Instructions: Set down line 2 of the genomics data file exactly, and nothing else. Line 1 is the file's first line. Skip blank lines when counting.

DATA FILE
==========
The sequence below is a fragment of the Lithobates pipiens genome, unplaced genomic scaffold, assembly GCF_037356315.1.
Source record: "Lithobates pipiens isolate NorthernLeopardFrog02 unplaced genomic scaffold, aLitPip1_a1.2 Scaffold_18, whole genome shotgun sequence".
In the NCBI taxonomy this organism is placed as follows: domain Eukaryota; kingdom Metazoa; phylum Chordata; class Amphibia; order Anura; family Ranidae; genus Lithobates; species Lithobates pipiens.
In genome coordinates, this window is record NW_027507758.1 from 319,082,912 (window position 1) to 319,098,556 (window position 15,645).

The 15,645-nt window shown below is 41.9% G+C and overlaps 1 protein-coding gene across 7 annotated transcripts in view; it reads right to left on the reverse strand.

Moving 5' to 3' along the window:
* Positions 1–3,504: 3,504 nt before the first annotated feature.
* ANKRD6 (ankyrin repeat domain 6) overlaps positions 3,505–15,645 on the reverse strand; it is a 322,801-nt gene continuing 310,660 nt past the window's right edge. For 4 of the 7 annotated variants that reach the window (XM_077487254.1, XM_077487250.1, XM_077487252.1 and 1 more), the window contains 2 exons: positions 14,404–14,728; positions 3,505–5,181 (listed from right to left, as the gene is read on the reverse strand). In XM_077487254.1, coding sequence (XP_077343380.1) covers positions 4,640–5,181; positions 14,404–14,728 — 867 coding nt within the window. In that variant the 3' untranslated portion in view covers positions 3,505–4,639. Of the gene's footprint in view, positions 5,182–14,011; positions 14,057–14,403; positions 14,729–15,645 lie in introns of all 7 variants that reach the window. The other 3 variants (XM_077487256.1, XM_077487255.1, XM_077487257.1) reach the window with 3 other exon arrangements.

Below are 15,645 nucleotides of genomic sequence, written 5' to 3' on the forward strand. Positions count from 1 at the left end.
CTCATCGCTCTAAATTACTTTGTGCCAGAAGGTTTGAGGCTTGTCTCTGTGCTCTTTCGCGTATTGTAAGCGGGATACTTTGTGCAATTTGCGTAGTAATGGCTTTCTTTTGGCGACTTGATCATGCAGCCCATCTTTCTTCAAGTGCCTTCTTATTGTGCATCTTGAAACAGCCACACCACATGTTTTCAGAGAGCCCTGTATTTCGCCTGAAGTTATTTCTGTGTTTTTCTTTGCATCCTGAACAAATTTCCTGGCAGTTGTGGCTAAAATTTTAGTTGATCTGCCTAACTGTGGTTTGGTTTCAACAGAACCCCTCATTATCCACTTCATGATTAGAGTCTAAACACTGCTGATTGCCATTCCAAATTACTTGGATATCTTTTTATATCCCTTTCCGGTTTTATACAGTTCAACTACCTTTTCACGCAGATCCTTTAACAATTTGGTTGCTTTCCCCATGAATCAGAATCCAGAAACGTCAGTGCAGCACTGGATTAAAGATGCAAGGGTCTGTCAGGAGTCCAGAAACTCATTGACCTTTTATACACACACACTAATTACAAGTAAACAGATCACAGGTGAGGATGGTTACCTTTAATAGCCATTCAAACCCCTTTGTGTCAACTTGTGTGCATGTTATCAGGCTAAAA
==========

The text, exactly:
Source record: "Lithobates pipiens isolate NorthernLeopardFrog02 unplaced genomic scaffold, aLitPip1_a1.2 Scaffold_18, whole genome shotgun sequence".